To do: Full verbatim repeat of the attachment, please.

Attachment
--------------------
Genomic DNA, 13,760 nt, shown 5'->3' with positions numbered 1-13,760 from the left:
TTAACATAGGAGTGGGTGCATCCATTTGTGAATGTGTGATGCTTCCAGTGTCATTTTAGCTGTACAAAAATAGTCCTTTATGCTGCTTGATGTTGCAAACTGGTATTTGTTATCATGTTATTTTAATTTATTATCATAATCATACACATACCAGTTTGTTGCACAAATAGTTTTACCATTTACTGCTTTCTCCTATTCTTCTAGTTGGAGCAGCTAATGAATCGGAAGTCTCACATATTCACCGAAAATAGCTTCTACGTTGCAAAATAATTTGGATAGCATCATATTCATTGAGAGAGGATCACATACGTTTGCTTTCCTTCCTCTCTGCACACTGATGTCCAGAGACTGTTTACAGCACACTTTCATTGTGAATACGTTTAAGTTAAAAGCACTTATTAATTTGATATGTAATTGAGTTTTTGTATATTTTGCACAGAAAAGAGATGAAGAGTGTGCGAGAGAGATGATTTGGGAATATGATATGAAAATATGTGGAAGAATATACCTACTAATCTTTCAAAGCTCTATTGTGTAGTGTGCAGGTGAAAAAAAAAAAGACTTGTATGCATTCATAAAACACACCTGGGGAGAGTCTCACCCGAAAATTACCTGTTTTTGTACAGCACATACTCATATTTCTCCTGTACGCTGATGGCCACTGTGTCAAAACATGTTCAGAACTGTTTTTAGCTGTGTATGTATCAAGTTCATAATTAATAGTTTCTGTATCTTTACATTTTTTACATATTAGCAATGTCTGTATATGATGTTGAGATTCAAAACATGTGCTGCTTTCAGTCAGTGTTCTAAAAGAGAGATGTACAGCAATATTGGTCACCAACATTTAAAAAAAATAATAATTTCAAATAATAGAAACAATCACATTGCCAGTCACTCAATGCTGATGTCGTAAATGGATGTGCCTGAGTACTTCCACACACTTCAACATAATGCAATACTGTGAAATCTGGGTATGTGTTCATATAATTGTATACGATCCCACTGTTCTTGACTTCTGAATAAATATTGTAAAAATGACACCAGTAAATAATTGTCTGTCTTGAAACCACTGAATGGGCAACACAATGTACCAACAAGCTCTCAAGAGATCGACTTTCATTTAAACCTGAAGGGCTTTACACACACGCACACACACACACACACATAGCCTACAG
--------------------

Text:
Genomic DNA, 13,760 nt, shown 5'->3' with positions numbered 1-13,760 from the left:
TTAACATAGGAGTGGGTGCATCCATTTGTGAATGTGTGATGCTTCCAGTGTCATTTTAGCTGTACAAAAATAGTCCTTTATGCTGCTTGATGTTGCAAACTGGTATTTGTTATCATGTTATTTTAATTTATTATCATAATCATACACATACCAGTTTGTTGCACAAATAGTTTTACCATTTACTGCTTTCTCCTATTCTTCTAGTTGGAGCAGCTAATGAATCGGAAGTCTCACATATTCACCGAAAATAGCTTCTACGTTGCAAAATAATTTGGATAGCATCATATTCATTGAGAGAGGATCACATACGTTTGCTTTCCTTCCTCTCTGCACACTGATGTCCAGAGACTGTTTACAGCACACTTTCATTGTGAATACGTTTAAGTTAAAAGCACTTATTAATTTGATATGTAATTGAGTTTTTGTATATTTTGCACAGAAAAGAGATGAAGAGTGTGCGAGAGAGATGATTTGGGAATATGATATGAAAATATGTGGAAGAATATACCTACTAATCTTTCAAAGCTCTATTGTGTAGTGTGCAGGTGAAAAAAAAAAAGACTTGTATGCATTCATAAAACACACCTGGGGAGAGTCTCACCCGAAAATTACCTGTTTTTGTACAGCACATACTCATATTTCTCCTGTACGCTGATGGCCACTGTGTCAAAACATGTTCAGAACTGTTTTTAGCTGTGTATGTATCAAGTTCATAATTAATAGTTTCTGTATCTTTACATTTTTTACATATTAGCAATGTCTGTATATGATGTTGAGATTCAAAACATGTGCTGCTTTCAGTCAGTGTTCTAAAAGAGAGATGTACAGCAATATTGGTCACCAACATTTAAAAAAAATAATAATTTCAAATAATAGAAACAATCACATTGCCAGTCACTCAATGCTGATGTCGTAAATGGATGTGCCTGAGTACTTCCACACACTTCAACATAATGCAATACTGTGAAATCTGGGTATGTGTTCATATAATTGTATACGATCCCACTGTTCTTGACTTCTGAATAAATATTGTAAAAATGACACCAGTAAATAATTGTCTGTCTTGAAACCACTGAATGGGCAACACAATGTACCAACAAGCTCTCAAGAGATCGACTTTCATTTAAACCTGAAGGGCTTTACACACACGCACACACACACACACACATAGCCTACAG